Bruce Bochy and pitching coach Dave Righetti met privately with the starters on Tuesday and stressed how important it was that they stop pressing. They had a combined ERA of 5.05 in the month of June, and the Giants were staring down the barrel of 3-11 over their last 14 games, having watched the Dodgers whittle their deficit from 9.5 games down to 3 coming into today's game.
The Giants starters, Tim Hudson and Ryan Vogelsong in particular, probably were not going to continue to pitch as well as they had before that stretch. But conversely, Matt Cain and Tim Lincecum shouldn't be as bad either.
Lincecum came into this game having gone six frames and giving up 4 runs in his last start. He wasn't sharp in that game, and the Giants were in danger of being swept by the worst offense in baseball after surrendering 13 runs to them in two games while only scoring 2 of their own. The Giants desperately needed a quality start from Lincecum, and he gave them a memory that should last a lifetime.
Lincecum had electric stuff. For the most part, the Padres didn't hit anything too hard, and there weren't any diving catches or miraculous grabs to preserve his no-hitter. In fact, even Lincecum's walk to Chase Headley came on a pitch that wasn't too far out of the strike zone. His fastball didn't seem to touch much higher than 90 mph, and there were one or two over the plate that he got away with in the 8th and 9th inning. That being said, he was able to locate that fastball today, and when he can do that, the rest of his arsenal plays up. Timmy's struggles in recent years are likely a direct result of his inability to command and locate his fastball.
Today, he was masterful.
And as joyful as it was to watch him no-hit the Padres in San Diego last year - the Giants' home away from home - it was far more appropriate that he was able to celebrate such mastery at AT&T Park, amidst the very loyal fans that prompted GM Brian Sabean to resign Lincecum at the price he did despite the fact that it probably wasn't fiscally responsible to do so.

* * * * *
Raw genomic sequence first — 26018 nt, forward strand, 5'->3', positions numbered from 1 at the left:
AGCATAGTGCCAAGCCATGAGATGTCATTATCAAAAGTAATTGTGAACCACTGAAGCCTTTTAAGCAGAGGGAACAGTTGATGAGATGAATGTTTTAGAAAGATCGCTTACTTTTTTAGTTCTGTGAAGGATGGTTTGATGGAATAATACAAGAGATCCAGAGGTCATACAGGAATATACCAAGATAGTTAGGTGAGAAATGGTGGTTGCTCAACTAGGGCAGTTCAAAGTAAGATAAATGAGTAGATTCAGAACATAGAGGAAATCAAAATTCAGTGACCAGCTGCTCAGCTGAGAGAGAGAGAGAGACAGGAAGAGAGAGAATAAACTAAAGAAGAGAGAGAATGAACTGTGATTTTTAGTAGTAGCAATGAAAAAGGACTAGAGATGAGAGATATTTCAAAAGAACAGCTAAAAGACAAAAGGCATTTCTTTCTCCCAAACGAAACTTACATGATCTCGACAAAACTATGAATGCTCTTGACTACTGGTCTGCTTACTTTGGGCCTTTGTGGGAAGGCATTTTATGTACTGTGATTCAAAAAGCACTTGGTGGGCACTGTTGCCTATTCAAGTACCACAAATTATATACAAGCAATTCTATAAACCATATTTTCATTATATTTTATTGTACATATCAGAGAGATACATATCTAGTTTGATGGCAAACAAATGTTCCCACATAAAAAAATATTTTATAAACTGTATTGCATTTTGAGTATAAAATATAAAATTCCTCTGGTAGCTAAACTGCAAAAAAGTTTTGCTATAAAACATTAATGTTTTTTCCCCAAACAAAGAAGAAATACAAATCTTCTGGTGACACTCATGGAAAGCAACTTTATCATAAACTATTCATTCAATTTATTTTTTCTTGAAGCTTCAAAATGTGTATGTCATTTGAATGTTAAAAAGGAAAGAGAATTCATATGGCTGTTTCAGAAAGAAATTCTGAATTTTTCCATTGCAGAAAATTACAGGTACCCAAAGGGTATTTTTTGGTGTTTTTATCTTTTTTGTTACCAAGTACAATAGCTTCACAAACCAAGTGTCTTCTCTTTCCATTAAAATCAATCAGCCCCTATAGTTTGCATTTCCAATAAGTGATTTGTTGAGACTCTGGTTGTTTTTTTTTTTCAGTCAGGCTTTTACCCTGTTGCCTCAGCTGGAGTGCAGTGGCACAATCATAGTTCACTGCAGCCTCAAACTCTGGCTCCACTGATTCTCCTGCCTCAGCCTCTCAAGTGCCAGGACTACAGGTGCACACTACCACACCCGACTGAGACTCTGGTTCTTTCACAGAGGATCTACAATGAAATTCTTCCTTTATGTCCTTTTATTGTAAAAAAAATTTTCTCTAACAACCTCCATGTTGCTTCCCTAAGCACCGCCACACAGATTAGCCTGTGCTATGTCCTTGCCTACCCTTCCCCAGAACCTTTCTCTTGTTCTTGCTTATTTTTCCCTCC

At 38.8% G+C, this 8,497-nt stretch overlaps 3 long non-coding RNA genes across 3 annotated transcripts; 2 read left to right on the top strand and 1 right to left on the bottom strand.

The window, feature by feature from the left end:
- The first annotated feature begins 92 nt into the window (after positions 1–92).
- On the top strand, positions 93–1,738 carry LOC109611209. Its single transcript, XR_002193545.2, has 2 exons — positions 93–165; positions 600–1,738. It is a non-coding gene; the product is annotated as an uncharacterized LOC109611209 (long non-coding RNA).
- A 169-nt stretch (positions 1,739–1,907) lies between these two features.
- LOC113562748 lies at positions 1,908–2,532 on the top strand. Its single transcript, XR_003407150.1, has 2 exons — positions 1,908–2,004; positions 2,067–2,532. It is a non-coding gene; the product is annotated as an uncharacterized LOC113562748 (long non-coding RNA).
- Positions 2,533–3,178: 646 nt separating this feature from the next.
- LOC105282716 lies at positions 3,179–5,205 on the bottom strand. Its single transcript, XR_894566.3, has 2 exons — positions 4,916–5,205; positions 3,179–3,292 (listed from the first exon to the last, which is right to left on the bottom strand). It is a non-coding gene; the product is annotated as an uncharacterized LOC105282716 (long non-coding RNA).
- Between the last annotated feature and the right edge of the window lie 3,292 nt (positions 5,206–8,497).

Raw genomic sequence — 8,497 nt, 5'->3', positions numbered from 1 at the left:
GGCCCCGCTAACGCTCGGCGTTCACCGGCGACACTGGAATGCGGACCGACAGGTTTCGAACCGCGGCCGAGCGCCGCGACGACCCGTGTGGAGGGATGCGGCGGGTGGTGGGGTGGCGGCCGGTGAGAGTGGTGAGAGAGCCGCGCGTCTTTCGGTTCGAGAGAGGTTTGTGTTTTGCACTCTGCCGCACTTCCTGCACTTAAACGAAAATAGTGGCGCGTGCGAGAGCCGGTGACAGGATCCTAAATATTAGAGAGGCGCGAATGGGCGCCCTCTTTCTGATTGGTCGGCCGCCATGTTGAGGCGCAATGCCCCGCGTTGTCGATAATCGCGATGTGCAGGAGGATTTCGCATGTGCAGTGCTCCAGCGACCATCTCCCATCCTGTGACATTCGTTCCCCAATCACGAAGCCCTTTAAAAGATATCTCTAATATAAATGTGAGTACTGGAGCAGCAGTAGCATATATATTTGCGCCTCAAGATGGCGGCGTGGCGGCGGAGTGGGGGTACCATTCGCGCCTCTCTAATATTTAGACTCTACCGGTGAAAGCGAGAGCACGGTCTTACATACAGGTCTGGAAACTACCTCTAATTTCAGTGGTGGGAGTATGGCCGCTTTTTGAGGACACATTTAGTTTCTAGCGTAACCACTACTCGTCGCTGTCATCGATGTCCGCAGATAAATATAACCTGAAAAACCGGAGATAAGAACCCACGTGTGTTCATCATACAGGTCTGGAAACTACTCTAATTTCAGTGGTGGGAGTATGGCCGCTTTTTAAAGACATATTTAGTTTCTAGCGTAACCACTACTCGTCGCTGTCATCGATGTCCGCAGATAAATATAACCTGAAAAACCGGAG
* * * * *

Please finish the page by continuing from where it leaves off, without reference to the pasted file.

Tim Lincecum is now the only pitcher in the Giants' San Francisco era to throw two no-hitters. And unlike his previous no-hitter, where he needed 148 pitches, he was able to get all 27 outs with a reasonable 113 pitches.
So, now what?
The Dodgers seemed to get their act together right after Josh Beckett tossed his no-no a few weeks ago. They even took it to another level when Clayton Kershaw threw one too, all while the Giants continued their precipitous fall from grace. Perhaps now, the Giants will rally behind Lincecum and start playing a better brand of baseball. They're still 3 games ahead in the NL West, and it's not too late to put some distance between them and their division foes before the All-Star break. With the Cincinnati Reds (6-4 over their last 10 heading into tonight's game) on tap for a four game series, the Giants needed to find their mojo again.
When a team gets its mojo back, it usually has to start with one player.
And for Tim Lincecum, today was a magical as it gets.
On a personal note, running errands with my pregnant wife forced me to keep up with this game through various forms of media and multiple electronic devices. It was all worth it to capture my unborn child's first no-hitter moment!
- It wouldn't be fair to leave out Buster Posey's 4-4 day, especially since his 2-run double in the bottom of the 7th inning to give the Giants a 4 run lead probably help ease some of Lincecum's nerves.
- Tim Lincecum. Obviously.